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Link: • Carl Linnaeus to Nicolaus Joseph, baron von Jacquin, 10 September 1761 n.s.
Dated 1761 d. 10 Septembr. Sent from Uppsala (Sweden) to Wien (Austria). Written in Latin.


Linnaeus wrote a letter (September 1761)Letter L2962 only a few days previously, but as Dodecatheon has just produced seeds, Linnaeus hastens to send some to Nicolaus Joseph von JacquinJacquin, Nicolaus Joseph, baron von
(1727-1817). Dutch. Botanist. In
1755 at the order of emperor Franz I of
Austria he went to the Antilles and
South America. In 1763 he became
professor of mineralogy and chemistry at
Chemnitz, later professor of botany at
Vienna and director of the botanical
garden at Schönbrunn. Correspondent
of Linnaeus.
. In return, he again asks for seeds of Cherleria and Drypis, since he has not managed to get plants from those received earlier.

Linnaeus sends seeds and specimens of Alstroemeria, a Peruvian plant recently transferred to Europe. It is described briefly, and Linnaeus thinks it can grow outdoors in Vienna.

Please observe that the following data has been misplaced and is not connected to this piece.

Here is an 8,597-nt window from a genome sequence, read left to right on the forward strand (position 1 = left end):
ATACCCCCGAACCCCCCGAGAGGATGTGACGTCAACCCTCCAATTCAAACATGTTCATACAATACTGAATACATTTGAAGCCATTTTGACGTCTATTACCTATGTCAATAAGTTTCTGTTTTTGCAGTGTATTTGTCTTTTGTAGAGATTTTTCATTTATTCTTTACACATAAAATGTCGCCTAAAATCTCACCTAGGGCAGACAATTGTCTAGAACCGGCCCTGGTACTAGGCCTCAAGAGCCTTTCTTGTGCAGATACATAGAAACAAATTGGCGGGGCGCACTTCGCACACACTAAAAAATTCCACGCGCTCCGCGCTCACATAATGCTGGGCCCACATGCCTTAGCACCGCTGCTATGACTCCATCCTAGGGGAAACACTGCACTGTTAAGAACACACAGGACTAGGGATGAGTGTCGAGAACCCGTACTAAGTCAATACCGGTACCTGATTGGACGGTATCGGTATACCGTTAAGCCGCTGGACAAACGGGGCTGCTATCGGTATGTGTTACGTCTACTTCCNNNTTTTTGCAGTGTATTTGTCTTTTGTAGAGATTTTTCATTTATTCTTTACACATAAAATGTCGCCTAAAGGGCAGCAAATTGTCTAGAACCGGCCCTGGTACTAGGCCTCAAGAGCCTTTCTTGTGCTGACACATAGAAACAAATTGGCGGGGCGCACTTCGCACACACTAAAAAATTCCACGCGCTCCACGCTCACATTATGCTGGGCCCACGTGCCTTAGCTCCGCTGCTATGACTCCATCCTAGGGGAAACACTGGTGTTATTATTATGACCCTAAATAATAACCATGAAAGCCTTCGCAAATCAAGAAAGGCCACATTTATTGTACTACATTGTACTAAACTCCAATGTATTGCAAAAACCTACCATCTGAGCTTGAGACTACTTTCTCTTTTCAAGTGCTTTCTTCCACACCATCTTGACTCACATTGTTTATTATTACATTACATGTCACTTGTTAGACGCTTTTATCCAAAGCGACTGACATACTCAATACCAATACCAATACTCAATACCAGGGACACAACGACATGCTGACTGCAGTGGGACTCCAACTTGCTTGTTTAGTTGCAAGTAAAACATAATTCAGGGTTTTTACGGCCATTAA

The Saxifraga sent in the previous letter (20 May 1761)Letter L2912 was Saxifraga tridactylites.

Linnaeus asks some additional questions on Urticularia and wonders when Jacquin’s new work will appear. – Some more questions: Are the mountains in Martinique so high that they reach above the tree limit? What vegetation is found there in the mountains?

The species of Hibiscus received was not what Linnaeus expected, so he asks for more seeds.

Linnaeus wants to confirm the name of one of the plants grown from Jacquin’s seeds, Sida trisulca. – Are Samyda and Caseariain the same gender? – Seeds of Cinna are sent; it sows itself in protected parts of the Uppsala University Botanical Garden.



a. original holograph (UUB, G152e). [1] [2] [3] [4]


1. Caroli Linnaei epistolae ad Nicolaum Josephum Jacquin (1841), p. 44-45   p.44  p.45.